Be a Bricklayer's Apprentice: Training and Job Information
Learn how to become an apprentice bricklayer. Research the job description and the education requirements and find out how to start a career in bricklaying.
Name-- Bricklayer's Apprentice
Should I Become A Bricklayer's Apprentice?
Bricklayers build or repair structures like fireplaces, floors and walls, that are made of brick, concrete blocks or other types of masonry. Apprentices might practice reading blueprints, mixing mortar and grout in the correct proportions, understanding building code requirements and using safety practices. This occupation may be physically demanding, with heavy lifting, climbing, and bending on a repeated basis.
|Degree Level||High school diploma or its equivalent.|
|Experience||None- entry level position.|
|Training||Apprenticeship programs provides both hands-on experience and classroom instruction.|
|Key Skills||Manual dexterity, strength, stamina, ability to use construction tools, ability to use construction software.|
|Salary||$47,650 per year (Median salary for Bricklayers and Blockmasons)|
Source: U.S. Bureau of Labor Statistics, (May, 2014)
Step 1: Acquire a High School Diploma or its Equivalent
Before beginning an apprenticeship program, prospective bricklayers should acquire either a high school diploma or its equivalent. High school classes in areas such as shop, mechanical drawing, and math can teach students the basic skills needed to learn bricklaying. Math classes are of particular importance, aiding in calculation of weight, volume, and measurements.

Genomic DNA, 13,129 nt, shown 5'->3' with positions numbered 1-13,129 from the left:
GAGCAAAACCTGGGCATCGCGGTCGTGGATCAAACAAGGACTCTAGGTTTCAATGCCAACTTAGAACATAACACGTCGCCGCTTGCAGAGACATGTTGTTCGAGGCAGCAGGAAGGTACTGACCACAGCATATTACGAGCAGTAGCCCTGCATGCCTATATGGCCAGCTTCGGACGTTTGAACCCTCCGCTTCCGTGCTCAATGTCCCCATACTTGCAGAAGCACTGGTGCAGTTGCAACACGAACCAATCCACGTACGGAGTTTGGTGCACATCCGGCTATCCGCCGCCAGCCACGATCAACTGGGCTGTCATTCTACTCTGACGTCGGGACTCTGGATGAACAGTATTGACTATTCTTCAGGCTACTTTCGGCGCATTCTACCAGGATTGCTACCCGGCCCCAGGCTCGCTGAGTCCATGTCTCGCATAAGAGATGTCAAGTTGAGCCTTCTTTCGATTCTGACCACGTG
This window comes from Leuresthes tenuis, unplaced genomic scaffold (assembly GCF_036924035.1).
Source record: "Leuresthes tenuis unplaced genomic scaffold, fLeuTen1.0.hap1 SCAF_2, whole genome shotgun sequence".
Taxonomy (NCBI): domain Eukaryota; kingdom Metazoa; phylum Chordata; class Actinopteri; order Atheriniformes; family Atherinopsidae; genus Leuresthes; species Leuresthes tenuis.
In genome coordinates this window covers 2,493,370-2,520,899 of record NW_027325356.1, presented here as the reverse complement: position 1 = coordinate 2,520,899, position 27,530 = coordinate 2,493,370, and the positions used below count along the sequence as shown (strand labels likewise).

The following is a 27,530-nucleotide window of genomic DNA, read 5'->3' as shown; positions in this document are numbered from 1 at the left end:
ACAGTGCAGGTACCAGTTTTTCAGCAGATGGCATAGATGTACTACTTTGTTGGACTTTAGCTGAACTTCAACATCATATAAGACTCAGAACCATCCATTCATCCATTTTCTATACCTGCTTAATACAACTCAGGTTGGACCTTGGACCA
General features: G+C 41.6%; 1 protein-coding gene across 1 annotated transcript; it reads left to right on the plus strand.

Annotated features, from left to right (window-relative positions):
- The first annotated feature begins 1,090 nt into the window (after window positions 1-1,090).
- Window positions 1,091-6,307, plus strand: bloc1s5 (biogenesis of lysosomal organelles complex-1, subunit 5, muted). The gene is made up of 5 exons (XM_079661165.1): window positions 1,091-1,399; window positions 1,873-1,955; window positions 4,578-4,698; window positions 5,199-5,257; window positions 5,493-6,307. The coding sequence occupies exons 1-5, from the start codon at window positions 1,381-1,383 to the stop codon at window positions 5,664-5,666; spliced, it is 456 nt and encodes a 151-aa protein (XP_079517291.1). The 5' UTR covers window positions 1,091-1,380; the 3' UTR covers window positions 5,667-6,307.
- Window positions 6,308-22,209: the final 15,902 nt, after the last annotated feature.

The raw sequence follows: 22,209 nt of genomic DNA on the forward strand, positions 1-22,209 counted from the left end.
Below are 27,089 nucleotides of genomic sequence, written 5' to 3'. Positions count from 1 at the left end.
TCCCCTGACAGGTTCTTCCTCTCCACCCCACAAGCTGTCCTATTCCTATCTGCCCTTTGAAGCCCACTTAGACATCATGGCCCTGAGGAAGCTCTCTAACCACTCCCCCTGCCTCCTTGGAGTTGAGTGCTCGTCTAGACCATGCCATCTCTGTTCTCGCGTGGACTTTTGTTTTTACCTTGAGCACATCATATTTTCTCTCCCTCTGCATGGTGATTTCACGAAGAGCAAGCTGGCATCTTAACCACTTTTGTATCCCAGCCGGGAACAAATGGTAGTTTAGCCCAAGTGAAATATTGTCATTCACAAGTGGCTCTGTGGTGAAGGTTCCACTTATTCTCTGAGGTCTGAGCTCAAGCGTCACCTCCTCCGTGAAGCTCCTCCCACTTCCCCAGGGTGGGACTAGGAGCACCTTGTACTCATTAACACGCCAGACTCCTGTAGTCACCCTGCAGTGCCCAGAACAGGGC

Step 2: Enroll in an Apprenticeship Program
An apprenticeship program encompasses both classroom training and on-the-job experience to teach apprentices bricklaying skills. Programs typically last three to four years and include at least 144 hours of classroom time and 2,000 hours of hands-on experience each year. Skills learned include reading blueprints, using industry tools, following safety procedures, and understanding building codes.
The U.S. Bureau of Labor Statistics states that the apprenticeship program may change in the future. When an apprentice can demonstrate competence in vital skills, the apprenticeship will be complete. This will lead to shorter apprenticeship periods for individuals who learn the skills faster. and who can demonstrate proficiency.
- Be in good physical shape. The physically demanding nature of this work requires that apprentices be in good physical condition before starting apprenticeship programs. This reduces the risk of accidents and injuries.
Step 3: Complete a Diploma or Degree Program to Advance Your Career
Aspiring bricklayers may benefit from completing masonry programs at community or technical colleges. Some of these programs award academic credit for apprenticeship hours or are designed to supplement apprenticeship programs. These programs can provide additional technical knowledge and may provide the option for students to transfer to 4-year universities.